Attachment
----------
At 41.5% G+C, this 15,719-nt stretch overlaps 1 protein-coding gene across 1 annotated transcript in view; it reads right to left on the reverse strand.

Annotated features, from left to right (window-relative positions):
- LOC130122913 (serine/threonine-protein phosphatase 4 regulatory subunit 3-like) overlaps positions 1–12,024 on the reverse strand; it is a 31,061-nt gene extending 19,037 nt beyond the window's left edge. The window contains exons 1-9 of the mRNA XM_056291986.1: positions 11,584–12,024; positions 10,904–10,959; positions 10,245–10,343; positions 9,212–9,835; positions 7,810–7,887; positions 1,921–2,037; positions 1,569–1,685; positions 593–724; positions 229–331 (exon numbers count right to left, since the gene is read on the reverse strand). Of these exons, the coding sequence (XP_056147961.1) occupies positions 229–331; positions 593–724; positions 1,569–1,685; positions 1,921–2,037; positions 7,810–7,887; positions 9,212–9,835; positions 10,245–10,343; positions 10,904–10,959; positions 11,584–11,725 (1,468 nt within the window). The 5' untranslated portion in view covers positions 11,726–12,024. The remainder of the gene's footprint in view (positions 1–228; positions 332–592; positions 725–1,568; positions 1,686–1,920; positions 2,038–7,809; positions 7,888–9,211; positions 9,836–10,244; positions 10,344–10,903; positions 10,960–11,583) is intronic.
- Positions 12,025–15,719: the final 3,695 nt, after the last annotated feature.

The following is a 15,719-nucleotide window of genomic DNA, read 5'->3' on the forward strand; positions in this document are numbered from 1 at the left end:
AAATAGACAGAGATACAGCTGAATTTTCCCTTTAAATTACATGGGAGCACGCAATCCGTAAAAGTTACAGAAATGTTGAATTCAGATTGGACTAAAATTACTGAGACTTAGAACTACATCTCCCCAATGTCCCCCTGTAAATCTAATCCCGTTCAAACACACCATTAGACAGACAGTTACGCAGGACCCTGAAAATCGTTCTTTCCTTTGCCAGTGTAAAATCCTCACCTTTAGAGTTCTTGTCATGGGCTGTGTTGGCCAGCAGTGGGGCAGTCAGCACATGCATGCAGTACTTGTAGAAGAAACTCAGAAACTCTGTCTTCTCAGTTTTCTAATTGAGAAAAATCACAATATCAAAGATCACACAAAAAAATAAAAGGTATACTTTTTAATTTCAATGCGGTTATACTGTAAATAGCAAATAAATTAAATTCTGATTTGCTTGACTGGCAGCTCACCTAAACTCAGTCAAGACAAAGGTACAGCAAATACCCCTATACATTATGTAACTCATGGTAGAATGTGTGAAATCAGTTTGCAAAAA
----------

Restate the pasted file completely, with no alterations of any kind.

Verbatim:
At 41.5% G+C, this 15,719-nt stretch overlaps 1 protein-coding gene across 1 annotated transcript in view; it reads right to left on the reverse strand.

Annotated features, from left to right (window-relative positions):
- LOC130122913 (serine/threonine-protein phosphatase 4 regulatory subunit 3-like) overlaps positions 1–12,024 on the reverse strand; it is a 31,061-nt gene extending 19,037 nt beyond the window's left edge. The window contains exons 1-9 of the mRNA XM_056291986.1: positions 11,584–12,024; positions 10,904–10,959; positions 10,245–10,343; positions 9,212–9,835; positions 7,810–7,887; positions 1,921–2,037; positions 1,569–1,685; positions 593–724; positions 229–331 (exon numbers count right to left, since the gene is read on the reverse strand). Of these exons, the coding sequence (XP_056147961.1) occupies positions 229–331; positions 593–724; positions 1,569–1,685; positions 1,921–2,037; positions 7,810–7,887; positions 9,212–9,835; positions 10,245–10,343; positions 10,904–10,959; positions 11,584–11,725 (1,468 nt within the window). The 5' untranslated portion in view covers positions 11,726–12,024. The remainder of the gene's footprint in view (positions 1–228; positions 332–592; positions 725–1,568; positions 1,686–1,920; positions 2,038–7,809; positions 7,888–9,211; positions 9,836–10,244; positions 10,344–10,903; positions 10,960–11,583) is intronic.
- Positions 12,025–15,719: the final 3,695 nt, after the last annotated feature.

The following is a 15,719-nucleotide window of genomic DNA, read 5'->3' on the forward strand; positions in this document are numbered from 1 at the left end:
AAATAGACAGAGATACAGCTGAATTTTCCCTTTAAATTACATGGGAGCACGCAATCCGTAAAAGTTACAGAAATGTTGAATTCAGATTGGACTAAAATTACTGAGACTTAGAACTACATCTCCCCAATGTCCCCCTGTAAATCTAATCCCGTTCAAACACACCATTAGACAGACAGTTACGCAGGACCCTGAAAATCGTTCTTTCCTTTGCCAGTGTAAAATCCTCACCTTTAGAGTTCTTGTCATGGGCTGTGTTGGCCAGCAGTGGGGCAGTCAGCACATGCATGCAGTACTTGTAGAAGAAACTCAGAAACTCTGTCTTCTCAGTTTTCTAATTGAGAAAAATCACAATATCAAAGATCACACAAAAAAATAAAAGGTATACTTTTTAATTTCAATGCGGTTATACTGTAAATAGCAAATAAATTAAATTCTGATTTGCTTGACTGGCAGCTCACCTAAACTCAGTCAAGACAAAGGTACAGCAAATACCCCTATACATTATGTAACTCATGGTAGAATGTGTGAAATCAGTTTGCAAAAA